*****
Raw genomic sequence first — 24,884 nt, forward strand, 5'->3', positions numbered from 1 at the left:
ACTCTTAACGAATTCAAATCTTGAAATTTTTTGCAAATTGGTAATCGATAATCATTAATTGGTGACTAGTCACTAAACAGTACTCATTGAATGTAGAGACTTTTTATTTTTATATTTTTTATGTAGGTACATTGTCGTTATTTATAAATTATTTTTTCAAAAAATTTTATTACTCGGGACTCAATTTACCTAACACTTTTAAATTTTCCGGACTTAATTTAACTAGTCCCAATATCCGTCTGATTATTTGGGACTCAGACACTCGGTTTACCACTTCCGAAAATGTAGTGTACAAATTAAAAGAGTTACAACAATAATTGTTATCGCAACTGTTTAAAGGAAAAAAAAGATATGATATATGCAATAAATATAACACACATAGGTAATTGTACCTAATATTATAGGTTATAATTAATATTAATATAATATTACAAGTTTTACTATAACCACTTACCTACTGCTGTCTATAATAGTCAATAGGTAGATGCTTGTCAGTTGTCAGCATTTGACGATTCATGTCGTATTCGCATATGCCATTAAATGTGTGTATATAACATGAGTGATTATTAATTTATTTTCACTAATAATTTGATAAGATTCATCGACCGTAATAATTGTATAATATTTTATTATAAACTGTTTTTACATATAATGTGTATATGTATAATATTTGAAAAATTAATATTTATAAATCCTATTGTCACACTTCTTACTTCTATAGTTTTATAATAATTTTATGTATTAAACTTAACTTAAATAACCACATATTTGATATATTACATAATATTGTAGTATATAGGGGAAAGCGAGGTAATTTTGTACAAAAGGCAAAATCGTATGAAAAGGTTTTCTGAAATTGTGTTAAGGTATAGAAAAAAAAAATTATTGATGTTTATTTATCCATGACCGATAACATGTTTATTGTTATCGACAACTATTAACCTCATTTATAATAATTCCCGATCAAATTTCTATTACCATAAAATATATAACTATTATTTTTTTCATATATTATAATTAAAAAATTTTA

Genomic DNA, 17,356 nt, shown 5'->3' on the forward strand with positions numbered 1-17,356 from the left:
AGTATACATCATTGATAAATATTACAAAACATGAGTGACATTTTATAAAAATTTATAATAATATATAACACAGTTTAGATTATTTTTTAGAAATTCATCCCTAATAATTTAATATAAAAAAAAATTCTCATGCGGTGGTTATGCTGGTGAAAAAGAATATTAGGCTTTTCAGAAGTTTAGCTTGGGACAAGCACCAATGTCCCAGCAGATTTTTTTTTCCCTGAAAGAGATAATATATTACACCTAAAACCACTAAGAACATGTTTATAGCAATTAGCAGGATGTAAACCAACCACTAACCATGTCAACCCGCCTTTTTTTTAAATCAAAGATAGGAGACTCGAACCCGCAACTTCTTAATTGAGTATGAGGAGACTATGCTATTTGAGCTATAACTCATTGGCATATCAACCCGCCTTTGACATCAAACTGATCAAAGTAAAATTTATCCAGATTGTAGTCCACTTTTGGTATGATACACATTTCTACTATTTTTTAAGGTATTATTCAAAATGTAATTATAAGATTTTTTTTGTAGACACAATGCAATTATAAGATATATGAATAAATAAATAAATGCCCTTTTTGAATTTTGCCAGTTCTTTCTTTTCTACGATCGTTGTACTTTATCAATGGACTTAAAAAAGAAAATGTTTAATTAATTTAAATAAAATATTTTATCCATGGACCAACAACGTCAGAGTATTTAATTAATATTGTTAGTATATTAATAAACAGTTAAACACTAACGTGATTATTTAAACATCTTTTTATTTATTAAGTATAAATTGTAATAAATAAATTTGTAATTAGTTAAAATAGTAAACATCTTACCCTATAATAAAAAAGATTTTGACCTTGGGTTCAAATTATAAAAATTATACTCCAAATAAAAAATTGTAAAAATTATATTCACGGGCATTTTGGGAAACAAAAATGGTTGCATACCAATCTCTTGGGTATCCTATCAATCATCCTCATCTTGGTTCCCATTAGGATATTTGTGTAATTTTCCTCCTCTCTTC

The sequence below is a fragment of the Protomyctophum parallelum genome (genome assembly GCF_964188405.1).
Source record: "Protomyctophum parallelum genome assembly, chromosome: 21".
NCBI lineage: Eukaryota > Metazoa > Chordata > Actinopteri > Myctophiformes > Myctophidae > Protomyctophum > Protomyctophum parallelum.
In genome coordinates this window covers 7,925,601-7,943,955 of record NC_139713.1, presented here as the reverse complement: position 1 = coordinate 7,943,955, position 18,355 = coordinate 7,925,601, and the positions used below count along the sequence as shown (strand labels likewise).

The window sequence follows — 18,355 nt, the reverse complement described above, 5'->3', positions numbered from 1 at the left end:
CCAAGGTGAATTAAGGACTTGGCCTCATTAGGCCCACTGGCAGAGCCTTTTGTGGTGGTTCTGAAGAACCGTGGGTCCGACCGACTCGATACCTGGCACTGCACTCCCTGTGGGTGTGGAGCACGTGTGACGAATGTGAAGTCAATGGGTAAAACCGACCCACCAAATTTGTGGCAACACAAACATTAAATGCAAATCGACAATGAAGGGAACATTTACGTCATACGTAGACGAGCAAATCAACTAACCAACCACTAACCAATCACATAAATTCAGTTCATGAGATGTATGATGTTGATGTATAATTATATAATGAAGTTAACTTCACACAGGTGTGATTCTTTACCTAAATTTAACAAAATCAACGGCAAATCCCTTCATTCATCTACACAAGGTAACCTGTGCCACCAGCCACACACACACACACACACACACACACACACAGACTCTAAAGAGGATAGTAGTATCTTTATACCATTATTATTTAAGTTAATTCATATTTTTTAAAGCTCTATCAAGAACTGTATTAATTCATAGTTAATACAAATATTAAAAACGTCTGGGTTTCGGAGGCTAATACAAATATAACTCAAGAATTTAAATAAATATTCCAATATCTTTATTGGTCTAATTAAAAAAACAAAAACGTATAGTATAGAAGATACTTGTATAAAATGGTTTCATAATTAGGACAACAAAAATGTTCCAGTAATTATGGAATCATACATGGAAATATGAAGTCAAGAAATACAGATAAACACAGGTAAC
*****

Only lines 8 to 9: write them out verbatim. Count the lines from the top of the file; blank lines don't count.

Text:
In genome coordinates this window covers 7,925,601-7,943,955 of record NC_139713.1, presented here as the reverse complement: position 1 = coordinate 7,943,955, position 18,355 = coordinate 7,925,601, and the positions used below count along the sequence as shown (strand labels likewise).

The window sequence follows — 18,355 nt, the reverse complement described above, 5'->3', positions numbered from 1 at the left end: